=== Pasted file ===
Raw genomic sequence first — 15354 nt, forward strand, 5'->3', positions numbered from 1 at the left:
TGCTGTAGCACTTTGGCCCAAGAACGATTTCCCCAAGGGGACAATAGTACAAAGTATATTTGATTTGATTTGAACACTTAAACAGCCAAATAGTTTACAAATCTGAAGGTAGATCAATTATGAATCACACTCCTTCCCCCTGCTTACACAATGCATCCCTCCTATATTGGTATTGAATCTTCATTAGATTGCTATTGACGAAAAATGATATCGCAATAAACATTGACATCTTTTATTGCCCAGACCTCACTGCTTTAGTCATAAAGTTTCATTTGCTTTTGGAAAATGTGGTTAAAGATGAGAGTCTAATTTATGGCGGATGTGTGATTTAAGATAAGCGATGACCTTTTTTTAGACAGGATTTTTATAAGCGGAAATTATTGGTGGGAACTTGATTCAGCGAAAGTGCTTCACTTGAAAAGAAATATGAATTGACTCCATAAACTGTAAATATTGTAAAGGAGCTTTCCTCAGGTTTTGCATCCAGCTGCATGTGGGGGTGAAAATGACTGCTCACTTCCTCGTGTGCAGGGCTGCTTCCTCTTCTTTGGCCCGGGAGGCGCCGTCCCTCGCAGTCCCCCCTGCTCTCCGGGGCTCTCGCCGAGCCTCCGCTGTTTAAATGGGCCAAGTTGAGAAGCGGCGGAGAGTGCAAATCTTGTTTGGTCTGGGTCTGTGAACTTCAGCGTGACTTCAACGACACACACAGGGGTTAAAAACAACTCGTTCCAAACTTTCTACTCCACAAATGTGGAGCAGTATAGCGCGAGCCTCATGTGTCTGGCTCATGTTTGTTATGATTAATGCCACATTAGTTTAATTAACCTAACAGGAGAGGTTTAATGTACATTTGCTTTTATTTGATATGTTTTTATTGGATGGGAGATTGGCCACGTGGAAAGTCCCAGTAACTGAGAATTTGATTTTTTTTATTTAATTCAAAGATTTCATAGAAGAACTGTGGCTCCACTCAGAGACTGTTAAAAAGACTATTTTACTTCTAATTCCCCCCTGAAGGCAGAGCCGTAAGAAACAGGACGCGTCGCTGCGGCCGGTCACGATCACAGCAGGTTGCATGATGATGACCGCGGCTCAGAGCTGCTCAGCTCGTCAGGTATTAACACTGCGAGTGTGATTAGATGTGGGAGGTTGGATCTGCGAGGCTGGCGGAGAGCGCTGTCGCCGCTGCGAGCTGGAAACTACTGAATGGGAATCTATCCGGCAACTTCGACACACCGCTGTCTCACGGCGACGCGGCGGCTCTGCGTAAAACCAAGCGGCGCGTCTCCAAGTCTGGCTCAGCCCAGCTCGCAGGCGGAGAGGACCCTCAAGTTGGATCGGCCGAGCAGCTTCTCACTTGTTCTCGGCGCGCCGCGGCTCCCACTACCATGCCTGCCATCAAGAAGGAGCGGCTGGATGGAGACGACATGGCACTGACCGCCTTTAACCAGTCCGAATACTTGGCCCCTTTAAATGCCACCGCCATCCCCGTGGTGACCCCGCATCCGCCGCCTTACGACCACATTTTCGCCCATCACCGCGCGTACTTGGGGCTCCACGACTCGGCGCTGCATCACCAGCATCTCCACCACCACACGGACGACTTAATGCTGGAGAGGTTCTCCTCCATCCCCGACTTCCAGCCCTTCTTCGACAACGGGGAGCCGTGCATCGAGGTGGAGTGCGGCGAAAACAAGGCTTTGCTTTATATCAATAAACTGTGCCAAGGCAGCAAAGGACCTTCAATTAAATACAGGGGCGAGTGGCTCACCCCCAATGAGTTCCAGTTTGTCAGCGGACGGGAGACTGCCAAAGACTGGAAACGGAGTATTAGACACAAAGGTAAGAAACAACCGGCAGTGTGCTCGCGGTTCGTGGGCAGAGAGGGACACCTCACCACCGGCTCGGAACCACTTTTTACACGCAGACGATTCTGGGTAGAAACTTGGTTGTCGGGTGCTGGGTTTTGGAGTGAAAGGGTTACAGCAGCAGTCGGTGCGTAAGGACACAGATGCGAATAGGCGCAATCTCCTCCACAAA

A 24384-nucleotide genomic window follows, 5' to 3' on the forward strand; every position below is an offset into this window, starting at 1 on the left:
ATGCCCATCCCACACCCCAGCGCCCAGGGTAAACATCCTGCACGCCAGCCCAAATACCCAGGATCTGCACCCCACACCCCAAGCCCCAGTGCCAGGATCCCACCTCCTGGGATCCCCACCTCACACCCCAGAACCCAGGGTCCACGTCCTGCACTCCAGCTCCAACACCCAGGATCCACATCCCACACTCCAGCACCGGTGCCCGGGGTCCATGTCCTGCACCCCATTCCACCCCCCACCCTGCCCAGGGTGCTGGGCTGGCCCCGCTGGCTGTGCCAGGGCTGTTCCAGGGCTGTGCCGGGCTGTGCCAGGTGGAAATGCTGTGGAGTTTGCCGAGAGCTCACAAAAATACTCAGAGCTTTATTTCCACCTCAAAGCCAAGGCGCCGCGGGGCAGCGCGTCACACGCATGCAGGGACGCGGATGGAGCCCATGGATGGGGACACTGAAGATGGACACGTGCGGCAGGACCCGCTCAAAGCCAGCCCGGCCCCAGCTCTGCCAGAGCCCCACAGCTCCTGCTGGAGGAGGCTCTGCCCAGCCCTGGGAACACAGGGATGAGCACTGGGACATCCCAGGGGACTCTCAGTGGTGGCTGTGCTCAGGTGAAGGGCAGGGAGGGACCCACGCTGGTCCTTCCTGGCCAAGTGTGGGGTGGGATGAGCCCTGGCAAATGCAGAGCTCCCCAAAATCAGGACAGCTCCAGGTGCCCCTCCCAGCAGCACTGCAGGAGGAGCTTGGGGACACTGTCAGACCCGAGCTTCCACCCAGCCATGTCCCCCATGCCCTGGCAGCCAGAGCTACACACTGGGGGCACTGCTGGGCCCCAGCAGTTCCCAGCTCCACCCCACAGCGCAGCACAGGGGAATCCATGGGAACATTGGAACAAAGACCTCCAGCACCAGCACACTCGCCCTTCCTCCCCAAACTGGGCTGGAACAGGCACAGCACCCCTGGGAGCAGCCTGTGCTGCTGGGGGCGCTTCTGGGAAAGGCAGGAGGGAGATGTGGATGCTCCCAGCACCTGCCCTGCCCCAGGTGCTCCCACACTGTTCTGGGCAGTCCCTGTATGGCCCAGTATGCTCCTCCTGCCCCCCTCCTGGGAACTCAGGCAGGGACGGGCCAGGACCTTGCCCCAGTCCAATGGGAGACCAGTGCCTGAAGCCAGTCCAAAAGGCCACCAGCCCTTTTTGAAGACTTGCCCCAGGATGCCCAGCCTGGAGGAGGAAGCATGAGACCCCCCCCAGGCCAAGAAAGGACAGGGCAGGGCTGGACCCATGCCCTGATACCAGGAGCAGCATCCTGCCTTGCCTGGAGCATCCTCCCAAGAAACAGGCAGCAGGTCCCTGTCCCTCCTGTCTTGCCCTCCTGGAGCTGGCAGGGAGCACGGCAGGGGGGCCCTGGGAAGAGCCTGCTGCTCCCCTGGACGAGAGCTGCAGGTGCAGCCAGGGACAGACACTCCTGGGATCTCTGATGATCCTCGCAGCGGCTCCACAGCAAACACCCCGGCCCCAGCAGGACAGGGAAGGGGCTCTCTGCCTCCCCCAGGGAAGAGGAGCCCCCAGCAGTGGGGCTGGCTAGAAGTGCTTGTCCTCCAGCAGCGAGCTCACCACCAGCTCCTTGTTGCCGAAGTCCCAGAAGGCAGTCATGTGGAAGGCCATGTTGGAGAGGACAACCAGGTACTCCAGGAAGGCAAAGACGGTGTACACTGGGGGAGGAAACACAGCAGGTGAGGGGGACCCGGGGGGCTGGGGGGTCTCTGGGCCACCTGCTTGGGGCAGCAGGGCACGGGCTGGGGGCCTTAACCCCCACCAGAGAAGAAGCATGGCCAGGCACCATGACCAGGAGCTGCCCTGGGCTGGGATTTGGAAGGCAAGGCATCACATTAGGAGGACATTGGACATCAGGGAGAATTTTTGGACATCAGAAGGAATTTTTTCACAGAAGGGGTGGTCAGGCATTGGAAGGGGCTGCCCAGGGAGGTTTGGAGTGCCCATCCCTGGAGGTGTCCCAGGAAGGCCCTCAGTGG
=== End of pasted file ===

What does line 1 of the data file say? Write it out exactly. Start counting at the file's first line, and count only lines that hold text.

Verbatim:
Raw genomic sequence first — 15354 nt, forward strand, 5'->3', positions numbered from 1 at the left: